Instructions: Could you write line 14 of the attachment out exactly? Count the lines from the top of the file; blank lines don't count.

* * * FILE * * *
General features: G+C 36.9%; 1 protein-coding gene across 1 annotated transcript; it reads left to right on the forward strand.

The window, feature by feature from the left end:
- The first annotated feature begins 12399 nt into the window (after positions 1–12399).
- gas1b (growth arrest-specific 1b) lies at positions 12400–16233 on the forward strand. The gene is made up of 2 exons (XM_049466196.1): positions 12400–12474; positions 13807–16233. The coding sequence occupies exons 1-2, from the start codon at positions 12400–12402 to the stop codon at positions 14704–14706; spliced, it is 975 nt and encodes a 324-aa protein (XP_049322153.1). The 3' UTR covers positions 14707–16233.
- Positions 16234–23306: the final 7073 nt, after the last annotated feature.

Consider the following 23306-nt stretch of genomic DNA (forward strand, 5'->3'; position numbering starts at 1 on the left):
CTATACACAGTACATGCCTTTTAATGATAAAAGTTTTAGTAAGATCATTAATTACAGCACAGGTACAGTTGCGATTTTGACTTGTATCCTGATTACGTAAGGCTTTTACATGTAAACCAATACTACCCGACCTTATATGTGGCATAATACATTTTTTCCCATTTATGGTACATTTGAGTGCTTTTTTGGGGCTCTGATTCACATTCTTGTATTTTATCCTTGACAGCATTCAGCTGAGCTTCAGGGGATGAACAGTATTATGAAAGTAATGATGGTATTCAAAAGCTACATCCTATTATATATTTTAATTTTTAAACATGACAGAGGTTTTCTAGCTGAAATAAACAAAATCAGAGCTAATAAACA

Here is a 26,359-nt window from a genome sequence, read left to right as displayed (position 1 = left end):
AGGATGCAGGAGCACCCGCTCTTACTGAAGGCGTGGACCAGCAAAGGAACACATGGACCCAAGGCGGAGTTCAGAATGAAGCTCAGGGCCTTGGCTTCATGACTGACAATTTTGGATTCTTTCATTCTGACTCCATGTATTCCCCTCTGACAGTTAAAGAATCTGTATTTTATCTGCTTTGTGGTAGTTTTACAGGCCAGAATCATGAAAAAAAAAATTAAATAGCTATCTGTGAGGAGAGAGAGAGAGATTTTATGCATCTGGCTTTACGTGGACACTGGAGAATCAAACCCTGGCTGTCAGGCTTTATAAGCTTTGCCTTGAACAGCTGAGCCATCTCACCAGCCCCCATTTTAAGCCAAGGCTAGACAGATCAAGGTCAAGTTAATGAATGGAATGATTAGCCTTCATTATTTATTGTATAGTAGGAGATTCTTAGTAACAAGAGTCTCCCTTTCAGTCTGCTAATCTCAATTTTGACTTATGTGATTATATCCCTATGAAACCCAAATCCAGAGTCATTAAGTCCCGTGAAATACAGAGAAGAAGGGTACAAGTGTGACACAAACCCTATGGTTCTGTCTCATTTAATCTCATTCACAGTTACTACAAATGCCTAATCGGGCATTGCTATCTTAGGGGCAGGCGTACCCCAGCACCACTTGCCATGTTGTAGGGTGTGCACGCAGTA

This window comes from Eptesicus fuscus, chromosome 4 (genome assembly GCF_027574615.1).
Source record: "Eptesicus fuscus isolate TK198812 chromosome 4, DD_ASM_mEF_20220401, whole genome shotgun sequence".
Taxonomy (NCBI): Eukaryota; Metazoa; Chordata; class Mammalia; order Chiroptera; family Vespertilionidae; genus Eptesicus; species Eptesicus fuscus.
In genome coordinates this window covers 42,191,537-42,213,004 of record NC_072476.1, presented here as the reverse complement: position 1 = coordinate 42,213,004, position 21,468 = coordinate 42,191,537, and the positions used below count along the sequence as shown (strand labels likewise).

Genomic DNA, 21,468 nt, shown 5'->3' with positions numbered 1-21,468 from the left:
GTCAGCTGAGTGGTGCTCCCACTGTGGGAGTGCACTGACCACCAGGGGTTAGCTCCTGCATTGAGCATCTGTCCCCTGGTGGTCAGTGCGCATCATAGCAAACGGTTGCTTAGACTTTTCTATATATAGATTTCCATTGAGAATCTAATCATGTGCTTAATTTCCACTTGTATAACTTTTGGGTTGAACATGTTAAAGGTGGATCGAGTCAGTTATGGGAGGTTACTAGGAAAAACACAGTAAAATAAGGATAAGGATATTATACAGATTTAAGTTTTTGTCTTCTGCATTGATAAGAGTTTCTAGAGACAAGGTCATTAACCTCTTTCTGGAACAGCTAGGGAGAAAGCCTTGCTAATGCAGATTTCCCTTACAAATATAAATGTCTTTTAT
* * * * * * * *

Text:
Genomic DNA, 21,468 nt, shown 5'->3' with positions numbered 1-21,468 from the left: